Why did you choose UBC for your PhD?

I chose UBC because I wanted to work with Coll Thrush. I had been following his scholarship for some time and we shared a strong interest in stories of place. Not to mention we share some intellectual genealogy  earlier in our careers we both worked with historian Robert Keller, though not simultaneously.

When I began to consider a PhD, Coll was my first choice for a mentor. His approach to historical research, writing and pedagogy all resonated strongly with me. I was encouraged by his willingness to embrace the possibilities of unconventional archives and his expertise in what he’s called the “highly interdisciplinary, even omnivorous methodologies of environmental history.” (Native Seattle, 2007, xv). Other shared values informed my decision including Coll’s willingness to support open dialogue around mental health in academia, and his ethical commitment to history work as a collaborative, recovery-oriented process.


What is it like to be part of the graduate community in the History Department?

From my first day here, I’ve been really happy with the community, support and mentorship I’ve found in the department. There are so many brilliant people here who are excited to have conversations about big historical questions. I’ve found a lot of support for interdisciplinary thinking and creative approaches to historical research.

My cohort is filled with kind, generous, welcoming and humble people. There is always someone willing to look at a draft you’re working on, and I appreciate how members of each cohort take responsibility for keeping that collaborative energy alive and circulating. I have a child and spouse in Seattle, and I am here in Vancouver about three days a week. I’m happy to say that both Seattle and UBC feel like home.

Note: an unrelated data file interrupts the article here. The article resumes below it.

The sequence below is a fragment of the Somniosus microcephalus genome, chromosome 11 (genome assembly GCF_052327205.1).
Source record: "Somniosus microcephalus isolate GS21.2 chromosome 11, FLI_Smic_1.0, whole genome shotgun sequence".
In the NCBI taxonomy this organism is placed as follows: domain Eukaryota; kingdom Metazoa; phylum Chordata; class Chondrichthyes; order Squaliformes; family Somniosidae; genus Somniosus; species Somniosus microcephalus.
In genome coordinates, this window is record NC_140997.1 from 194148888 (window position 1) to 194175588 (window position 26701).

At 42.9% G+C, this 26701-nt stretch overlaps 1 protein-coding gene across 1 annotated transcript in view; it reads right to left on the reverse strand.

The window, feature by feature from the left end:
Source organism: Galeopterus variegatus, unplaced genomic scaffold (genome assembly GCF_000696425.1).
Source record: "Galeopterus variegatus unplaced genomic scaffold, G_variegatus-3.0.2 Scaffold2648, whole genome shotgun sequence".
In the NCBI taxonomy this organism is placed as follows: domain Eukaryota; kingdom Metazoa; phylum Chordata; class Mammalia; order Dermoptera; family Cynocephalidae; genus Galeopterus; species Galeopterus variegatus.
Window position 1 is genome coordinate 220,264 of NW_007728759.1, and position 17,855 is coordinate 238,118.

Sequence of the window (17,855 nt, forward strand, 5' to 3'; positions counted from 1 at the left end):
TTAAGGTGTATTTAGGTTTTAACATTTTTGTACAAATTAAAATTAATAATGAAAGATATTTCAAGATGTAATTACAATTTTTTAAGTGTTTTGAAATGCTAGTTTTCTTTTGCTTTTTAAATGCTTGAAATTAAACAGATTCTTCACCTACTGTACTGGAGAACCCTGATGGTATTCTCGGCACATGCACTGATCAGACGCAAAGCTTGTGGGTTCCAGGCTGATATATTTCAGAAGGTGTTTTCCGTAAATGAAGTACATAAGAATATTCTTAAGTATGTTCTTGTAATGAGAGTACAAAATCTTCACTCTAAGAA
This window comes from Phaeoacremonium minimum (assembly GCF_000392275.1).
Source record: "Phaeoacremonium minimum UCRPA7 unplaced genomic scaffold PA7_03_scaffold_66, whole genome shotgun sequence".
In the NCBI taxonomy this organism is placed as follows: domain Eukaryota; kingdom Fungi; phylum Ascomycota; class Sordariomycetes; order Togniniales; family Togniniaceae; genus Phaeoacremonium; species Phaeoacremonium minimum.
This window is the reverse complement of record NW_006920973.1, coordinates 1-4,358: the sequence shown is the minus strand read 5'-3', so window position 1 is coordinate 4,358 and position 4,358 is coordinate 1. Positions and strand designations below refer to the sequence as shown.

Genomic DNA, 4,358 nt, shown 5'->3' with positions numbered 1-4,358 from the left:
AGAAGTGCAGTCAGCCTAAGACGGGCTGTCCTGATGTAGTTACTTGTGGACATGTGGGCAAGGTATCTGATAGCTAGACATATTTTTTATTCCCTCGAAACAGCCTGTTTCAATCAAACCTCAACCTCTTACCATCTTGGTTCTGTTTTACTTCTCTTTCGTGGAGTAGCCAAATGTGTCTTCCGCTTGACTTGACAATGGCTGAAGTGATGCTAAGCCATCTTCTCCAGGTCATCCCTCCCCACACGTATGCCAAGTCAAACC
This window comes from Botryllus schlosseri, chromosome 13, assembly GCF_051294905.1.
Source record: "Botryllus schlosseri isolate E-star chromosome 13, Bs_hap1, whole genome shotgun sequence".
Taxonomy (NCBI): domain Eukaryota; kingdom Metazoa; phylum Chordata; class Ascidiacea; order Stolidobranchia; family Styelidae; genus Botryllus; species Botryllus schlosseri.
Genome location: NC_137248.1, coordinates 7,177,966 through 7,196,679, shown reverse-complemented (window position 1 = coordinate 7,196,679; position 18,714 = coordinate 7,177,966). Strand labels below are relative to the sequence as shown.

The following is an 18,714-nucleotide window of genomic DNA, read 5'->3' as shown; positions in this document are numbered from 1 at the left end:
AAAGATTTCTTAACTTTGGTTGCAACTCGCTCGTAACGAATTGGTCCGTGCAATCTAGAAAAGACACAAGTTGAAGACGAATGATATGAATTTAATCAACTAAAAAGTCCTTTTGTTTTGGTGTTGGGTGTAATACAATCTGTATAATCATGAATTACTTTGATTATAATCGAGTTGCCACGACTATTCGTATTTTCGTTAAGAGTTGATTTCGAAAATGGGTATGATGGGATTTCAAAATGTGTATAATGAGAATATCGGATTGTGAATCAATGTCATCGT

Any advice for future grad students?

For me mentorship and community were the key ingredients for choosing a grad school and selecting an advisor. I would urge future grad students to research potential supervisors and ask questions about the kind of support they can provide as mentors. What is their pedagogy? Do you align well with the values that drive this advisor’s research? Are you interested in similar or complementary questions or methodologies? The typical questions I think a lot of grad students ask about potential advisors (what have they published, do they have Ivy League credentials, how well-known are they) don’t actually tell you much about that person’s capacity to support you as a graduate student.

Once you arrive in a program, look at your cohort members as colleagues. Find folks whose work and methodological approaches excite you and inspire your own thinking, and lean into the work of building community. We’re engaged in a conversation as scholars of history, but we often end up working in isolation, which is detrimental to us as individuals and as a field.


For more information:

Visit Sarah’s website